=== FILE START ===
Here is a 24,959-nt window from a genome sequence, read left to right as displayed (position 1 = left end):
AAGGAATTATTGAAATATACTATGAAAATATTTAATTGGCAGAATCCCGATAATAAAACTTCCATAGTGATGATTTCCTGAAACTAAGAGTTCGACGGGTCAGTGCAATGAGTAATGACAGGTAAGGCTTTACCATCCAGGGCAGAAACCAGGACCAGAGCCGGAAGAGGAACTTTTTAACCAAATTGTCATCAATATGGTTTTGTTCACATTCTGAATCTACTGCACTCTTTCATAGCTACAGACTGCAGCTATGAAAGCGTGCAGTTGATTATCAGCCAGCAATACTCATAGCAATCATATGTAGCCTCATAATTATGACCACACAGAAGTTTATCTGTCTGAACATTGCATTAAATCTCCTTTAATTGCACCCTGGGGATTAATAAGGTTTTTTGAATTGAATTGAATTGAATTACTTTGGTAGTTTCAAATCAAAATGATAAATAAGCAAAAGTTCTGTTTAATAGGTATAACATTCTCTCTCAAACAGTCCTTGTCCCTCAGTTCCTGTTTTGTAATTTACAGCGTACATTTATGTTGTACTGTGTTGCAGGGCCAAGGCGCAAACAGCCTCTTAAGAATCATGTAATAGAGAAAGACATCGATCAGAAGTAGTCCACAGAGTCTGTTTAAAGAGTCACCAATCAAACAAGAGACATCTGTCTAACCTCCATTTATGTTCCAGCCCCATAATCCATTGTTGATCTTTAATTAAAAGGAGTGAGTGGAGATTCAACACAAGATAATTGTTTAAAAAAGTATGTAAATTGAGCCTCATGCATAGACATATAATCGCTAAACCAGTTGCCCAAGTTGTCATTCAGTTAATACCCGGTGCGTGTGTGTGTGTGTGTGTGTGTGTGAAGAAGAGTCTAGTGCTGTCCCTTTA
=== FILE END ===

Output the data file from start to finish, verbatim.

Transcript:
Here is a 24,959-nt window from a genome sequence, read left to right as displayed (position 1 = left end):
AAGGAATTATTGAAATATACTATGAAAATATTTAATTGGCAGAATCCCGATAATAAAACTTCCATAGTGATGATTTCCTGAAACTAAGAGTTCGACGGGTCAGTGCAATGAGTAATGACAGGTAAGGCTTTACCATCCAGGGCAGAAACCAGGACCAGAGCCGGAAGAGGAACTTTTTAACCAAATTGTCATCAATATGGTTTTGTTCACATTCTGAATCTACTGCACTCTTTCATAGCTACAGACTGCAGCTATGAAAGCGTGCAGTTGATTATCAGCCAGCAATACTCATAGCAATCATATGTAGCCTCATAATTATGACCACACAGAAGTTTATCTGTCTGAACATTGCATTAAATCTCCTTTAATTGCACCCTGGGGATTAATAAGGTTTTTTGAATTGAATTGAATTGAATTACTTTGGTAGTTTCAAATCAAAATGATAAATAAGCAAAAGTTCTGTTTAATAGGTATAACATTCTCTCTCAAACAGTCCTTGTCCCTCAGTTCCTGTTTTGTAATTTACAGCGTACATTTATGTTGTACTGTGTTGCAGGGCCAAGGCGCAAACAGCCTCTTAAGAATCATGTAATAGAGAAAGACATCGATCAGAAGTAGTCCACAGAGTCTGTTTAAAGAGTCACCAATCAAACAAGAGACATCTGTCTAACCTCCATTTATGTTCCAGCCCCATAATCCATTGTTGATCTTTAATTAAAAGGAGTGAGTGGAGATTCAACACAAGATAATTGTTTAAAAAAGTATGTAAATTGAGCCTCATGCATAGACATATAATCGCTAAACCAGTTGCCCAAGTTGTCATTCAGTTAATACCCGGTGCGTGTGTGTGTGTGTGTGTGTGTGTGAAGAAGAGTCTAGTGCTGTCCCTTTA